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Letter to an ex-lover: Part I

Posted by on October 6th, 2008 with 0 Comments

When I was 12 years old, one of my friends gave me some valuable and genuine advice: “Don’t believe what anyone says. Smoking really does make you cool.”

That was the day I tried my first cigarette.

If you’re a virgin to smoking, each drag makes your lungs tight. It hurts. You cough and get light headed. It feels like dizziness without the vertigo. It’s nothing special and it’s hard to see the appeal.

But if you give it a chance, smoking becomes the lover you can’t leave. You know she’s crazy and you know she’s no good for you. In the back of your mind you’re even a little worried that she’ll go nuts and kill you. But she’s also as loyal as a person can be. When you’re stressed out, she’s there. During important moments, she’s there. On warm summer nights or cold winter mornings your cigarette is right there with you. And as bad as the relationship gets, you know she’ll never leave you. She’ll never walk out. If you want her gone, you’ll have to do it yourself.

By the time I was in high school, most of my friends had started smoking. Cigarettes were cheap. They were a way to bond and a way to make friends. Kids are painfully self conscious and search desperately for any spot of common ground. Standing outside on a cold day just to catch a morning cigarette before class is a powerful thing. If you didn’t smoke you were still welcome, but there was no reason for you to be there. Why would you stand outside on a cold day?

My family history with cigarettes is pretty good. With one big exception, everyone has been able to quit. I decided that when the time came, I could give it up. I also wondered what addiction was all about. I wanted to know what it was to be addicted to something. There was the curiosity and there was the fact that all my friends smoked. I held out for a while, but fully committed by the time I was 16.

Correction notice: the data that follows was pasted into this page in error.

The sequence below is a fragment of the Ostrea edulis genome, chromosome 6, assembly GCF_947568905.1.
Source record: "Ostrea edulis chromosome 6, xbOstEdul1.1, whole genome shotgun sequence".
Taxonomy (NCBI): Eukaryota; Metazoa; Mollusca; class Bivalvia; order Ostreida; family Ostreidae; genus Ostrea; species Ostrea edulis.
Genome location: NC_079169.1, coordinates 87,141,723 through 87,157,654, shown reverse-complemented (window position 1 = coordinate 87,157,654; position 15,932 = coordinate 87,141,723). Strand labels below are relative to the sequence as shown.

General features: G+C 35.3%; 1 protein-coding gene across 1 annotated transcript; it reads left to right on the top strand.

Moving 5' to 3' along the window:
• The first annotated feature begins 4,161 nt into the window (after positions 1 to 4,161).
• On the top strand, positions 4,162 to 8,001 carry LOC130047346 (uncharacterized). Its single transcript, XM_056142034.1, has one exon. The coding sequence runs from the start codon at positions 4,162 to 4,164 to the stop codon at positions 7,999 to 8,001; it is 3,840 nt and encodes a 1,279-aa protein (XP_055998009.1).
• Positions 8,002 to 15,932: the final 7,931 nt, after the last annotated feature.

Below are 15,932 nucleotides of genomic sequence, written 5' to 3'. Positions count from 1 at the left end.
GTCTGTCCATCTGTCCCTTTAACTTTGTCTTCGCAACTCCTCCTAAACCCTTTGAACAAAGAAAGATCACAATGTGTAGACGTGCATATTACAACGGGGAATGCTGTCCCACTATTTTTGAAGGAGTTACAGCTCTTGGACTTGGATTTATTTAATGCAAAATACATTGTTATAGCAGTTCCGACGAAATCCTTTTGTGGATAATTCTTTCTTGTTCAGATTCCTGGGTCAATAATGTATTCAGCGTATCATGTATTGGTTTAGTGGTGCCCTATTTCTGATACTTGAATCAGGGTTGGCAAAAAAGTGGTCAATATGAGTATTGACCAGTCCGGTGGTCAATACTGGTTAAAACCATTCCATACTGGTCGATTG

October 7, 2004 was my ex-girlfriend’s birthday. She had just moved in with me and I had just closed the windows for the season. I felt bad sitting at my computer and filling the room with smoke. I had a cold that week and wasn’t smoking anyway. I decided to give quitting a try. I’d never tried before.

Smoking does make you cool. It’s also deeply satisfying. People buy cars in some lame attempt to define themselves. Cars can’t do more than suggest to other people what you want them to think. Cigarettes project an image, but most important is what they do to you internally. Aside from straining your heart and filling your lungs with chemical laced tar, they work their way into your psyche. When you listen to music, you want a cigarette. When you have a beer, you need a cigarette. When you’re walking home alone through the city in the dead of night, you need a cigarette. If you see a middle aged man smoking in the park, that man has long ago given up caring about the image his smoking projects. He’s there alone with it. That’s the relationship that endures.

To be continued…

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